However there are further suggestions that the entire structure for appointing a board should be reviewed as it could potentially be chopped (pun intended) and changed at the whim of the DEFA Minister, who themselves can be replaced at the whill of the Chief Minister.
As previously stated, DEFA acts as both promoter and regulatory for the industry. In the case of the Meat Plant, the situation is particularly complex where, as well as the subsidy and board, DEFA also provides a vet to oversee animal welfare and food hygiene in the Plant, Meat Hygiene Inspectors, and other regulatory services such as microbiological sampling and test via the gov lab.
While the committee was satisfied that the Director of Regulation, the Head of Environmental Health, the Official Veterinarian, and the Chief Veterinary Officer are professionals who understand their roles as separate from the operational management of the plant.
However, it says that the ‘current structure is incredibly worrying’ as it could make it difficult for staff at the Meat Plant to have the confidence to whistleblow if a necessary situation arises. The committee adds: ‘Ordinarily, if an employee did not feel able to raise concerns directly with their employer, they would be able to do so with the relevant regulator – which in this case would be the same entity that is a majority shareholder in the Meat Plant.’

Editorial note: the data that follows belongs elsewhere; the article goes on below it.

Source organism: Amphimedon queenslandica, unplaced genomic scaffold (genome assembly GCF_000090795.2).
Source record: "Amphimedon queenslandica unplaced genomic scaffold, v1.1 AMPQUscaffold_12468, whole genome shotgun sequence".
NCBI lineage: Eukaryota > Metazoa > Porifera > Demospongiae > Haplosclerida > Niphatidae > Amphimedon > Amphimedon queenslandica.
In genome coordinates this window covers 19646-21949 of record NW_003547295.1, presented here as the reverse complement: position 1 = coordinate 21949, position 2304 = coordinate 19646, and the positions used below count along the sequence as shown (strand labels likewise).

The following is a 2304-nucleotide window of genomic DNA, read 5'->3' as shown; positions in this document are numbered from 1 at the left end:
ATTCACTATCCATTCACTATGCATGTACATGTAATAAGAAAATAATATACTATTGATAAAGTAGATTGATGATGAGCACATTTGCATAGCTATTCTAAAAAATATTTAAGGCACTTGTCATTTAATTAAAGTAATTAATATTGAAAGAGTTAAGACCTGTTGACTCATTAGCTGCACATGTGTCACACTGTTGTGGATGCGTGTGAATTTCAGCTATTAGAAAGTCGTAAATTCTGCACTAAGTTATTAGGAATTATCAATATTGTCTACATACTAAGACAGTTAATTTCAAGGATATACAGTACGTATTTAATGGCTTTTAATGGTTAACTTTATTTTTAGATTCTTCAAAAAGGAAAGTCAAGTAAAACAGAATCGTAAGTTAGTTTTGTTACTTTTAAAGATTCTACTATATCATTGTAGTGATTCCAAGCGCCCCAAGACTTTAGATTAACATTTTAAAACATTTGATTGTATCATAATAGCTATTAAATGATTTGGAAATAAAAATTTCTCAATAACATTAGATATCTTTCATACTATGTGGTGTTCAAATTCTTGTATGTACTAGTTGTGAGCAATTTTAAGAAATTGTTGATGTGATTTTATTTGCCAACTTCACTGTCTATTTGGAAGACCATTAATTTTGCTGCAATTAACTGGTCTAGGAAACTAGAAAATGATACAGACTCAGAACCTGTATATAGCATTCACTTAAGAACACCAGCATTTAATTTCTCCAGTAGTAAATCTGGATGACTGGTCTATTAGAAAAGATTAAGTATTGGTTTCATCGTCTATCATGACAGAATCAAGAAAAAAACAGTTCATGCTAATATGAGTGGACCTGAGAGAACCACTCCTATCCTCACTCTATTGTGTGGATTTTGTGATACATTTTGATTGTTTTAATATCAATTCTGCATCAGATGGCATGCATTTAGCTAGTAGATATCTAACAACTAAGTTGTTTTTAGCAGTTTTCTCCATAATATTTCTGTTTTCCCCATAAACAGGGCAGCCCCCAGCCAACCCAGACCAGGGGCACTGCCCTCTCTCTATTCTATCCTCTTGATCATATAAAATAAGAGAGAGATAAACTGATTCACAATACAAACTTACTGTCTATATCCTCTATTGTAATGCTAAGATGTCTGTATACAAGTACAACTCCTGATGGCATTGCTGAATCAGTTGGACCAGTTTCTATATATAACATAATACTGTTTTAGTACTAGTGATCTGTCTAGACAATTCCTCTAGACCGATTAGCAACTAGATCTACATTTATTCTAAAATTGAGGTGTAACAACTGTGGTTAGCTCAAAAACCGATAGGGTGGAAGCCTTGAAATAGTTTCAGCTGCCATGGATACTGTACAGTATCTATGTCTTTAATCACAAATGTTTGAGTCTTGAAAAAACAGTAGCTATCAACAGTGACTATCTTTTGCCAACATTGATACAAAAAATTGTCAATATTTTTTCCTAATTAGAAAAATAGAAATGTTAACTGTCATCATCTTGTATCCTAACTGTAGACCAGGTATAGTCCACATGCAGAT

Equally the report says the committee was also concerned that there is no clear reporting structure to the board about regulatory matters.
A Clear Strategy
The report concludes by saying that Isle of Man Meats and the Meat Plant need a clear strategy to take them forward. This includes the gov using its levers to boost on island sales of Manx produce, the business becoming more transparent, having a better strategy for by-products such as hides, bones and blood. It said that the system could learn from the example of Isle of Man Creamies and that ‘serious considerations should be given to ways in which the successes of the Manx milk industry can be translated to the meat context’.